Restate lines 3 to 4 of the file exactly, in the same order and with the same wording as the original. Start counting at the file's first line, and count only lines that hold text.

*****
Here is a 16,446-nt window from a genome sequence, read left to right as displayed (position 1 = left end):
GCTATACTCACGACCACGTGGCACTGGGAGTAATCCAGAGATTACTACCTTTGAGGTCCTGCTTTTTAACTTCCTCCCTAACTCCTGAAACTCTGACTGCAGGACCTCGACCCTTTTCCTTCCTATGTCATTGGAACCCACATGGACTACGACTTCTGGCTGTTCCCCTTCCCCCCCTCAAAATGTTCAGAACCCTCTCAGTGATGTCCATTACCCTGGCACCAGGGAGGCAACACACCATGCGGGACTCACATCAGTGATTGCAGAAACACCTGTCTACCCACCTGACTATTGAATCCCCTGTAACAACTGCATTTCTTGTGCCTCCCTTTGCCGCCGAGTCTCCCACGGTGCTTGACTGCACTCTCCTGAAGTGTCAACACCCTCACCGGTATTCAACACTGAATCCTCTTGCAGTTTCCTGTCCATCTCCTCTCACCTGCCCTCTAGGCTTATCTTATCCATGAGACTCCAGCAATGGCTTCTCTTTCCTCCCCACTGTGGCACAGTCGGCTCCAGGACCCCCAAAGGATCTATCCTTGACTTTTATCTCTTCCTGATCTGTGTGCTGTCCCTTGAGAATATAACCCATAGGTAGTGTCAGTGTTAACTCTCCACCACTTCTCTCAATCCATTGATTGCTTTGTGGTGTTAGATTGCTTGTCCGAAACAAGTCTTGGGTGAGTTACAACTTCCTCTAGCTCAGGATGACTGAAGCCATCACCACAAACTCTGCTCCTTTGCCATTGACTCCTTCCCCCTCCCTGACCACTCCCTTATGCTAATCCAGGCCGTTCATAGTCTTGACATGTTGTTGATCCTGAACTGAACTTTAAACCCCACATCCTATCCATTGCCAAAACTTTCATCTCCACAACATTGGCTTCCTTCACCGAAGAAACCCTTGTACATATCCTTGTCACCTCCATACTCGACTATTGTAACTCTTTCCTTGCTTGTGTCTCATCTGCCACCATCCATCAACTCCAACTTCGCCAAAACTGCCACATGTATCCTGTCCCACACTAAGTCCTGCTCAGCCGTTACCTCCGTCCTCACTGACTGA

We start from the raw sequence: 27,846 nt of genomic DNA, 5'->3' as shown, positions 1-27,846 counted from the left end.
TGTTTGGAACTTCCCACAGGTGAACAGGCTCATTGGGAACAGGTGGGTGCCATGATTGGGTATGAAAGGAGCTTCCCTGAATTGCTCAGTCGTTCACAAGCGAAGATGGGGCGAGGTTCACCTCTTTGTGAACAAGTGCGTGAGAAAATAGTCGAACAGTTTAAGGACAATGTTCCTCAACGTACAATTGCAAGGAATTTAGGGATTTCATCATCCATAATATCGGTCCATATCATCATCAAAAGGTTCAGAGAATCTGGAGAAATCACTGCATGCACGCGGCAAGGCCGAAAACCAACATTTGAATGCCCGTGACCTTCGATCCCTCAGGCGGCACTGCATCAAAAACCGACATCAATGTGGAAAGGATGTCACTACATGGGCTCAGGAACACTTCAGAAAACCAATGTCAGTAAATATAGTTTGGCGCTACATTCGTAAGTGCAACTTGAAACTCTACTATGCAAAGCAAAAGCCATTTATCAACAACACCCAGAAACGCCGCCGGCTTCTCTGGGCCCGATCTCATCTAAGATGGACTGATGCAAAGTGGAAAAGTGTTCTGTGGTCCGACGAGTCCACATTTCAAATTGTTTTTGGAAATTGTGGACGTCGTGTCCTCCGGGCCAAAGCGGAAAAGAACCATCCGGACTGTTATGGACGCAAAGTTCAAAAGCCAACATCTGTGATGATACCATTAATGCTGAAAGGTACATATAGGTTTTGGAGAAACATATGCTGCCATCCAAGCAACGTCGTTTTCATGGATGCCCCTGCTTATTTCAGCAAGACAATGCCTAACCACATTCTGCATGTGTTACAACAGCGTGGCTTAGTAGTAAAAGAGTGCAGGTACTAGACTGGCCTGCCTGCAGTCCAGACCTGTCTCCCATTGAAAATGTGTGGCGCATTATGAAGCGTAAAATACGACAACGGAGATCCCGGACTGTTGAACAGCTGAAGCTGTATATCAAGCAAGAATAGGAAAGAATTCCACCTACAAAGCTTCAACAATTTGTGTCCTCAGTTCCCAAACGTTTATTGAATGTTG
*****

We start from the raw sequence: 27,846 nt of genomic DNA, 5'->3' as shown, positions 1-27,846 counted from the left end.
TGTTTGGAACTTCCCACAGGTGAACAGGCTCATTGGGAACAGGTGGGTGCCATGATTGGGTATGAAAGGAGCTTCCCTGAATTGCTCAGTCGTTCACAAGCGAAGATGGGGCGAGGTTCACCTCTTTGTGAACAAGTGCGTGAGAAAATAGTCGAACAGTTTAAGGACAATGTTCCTCAACGTACAATTGCAAGGAATTTAGGGATTTCATCATCCATAATATCGGTCCATATCATCATCAAAAGGTTCAGAGAATCTGGAGAAATCACTGCATGCACGCGGCAAGGCCGAAAACCAACATTTGAATGCCCGTGACCTTCGATCCCTCAGGCGGCACTGCATCAAAAACCGACATCAATGTGGAAAGGATGTCACTACATGGGCTCAGGAACACTTCAGAAAACCAATGTCAGTAAATATAGTTTGGCGCTACATTCGTAAGTGCAACTTGAAACTCTACTATGCAAAGCAAAAGCCATTTATCAACAACACCCAGAAACGCCGCCGGCTTCTCTGGGCCCGATCTCATCTAAGATGGACTGATGCAAAGTGGAAAAGTGTTCTGTGGTCCGACGAGTCCACATTTCAAATTGTTTTTGGAAATTGTGGACGTCGTGTCCTCCGGGCCAAAGCGGAAAAGAACCATCCGGACTGTTATGGACGCAAAGTTCAAAAGCCAACATCTGTGATGATACCATTAATGCTGAAAGGTACATATAGGTTTTGGAGAAACATATGCTGCCATCCAAGCAACGTCGTTTTCATGGATGCCCCTGCTTATTTCAGCAAGACAATGCCTAACCACATTCTGCATGTGTTACAACAGCGTGGCTTAGTAGTAAAAGAGTGCAGGTACTAGACTGGCCTGCCTGCAGTCCAGACCTGTCTCCCATTGAAAATGTGTGGCGCATTATGAAGCGTAAAATACGACAACGGAGATCCCGGACTGTTGAACAGCTGAAGCTGTATATCAAGCAAGAATAGGAAAGAATTCCACCTACAAAGCTTCAACAATTTGTGTCCTCAGTTCCCAAACGTTTATTGAATGTTG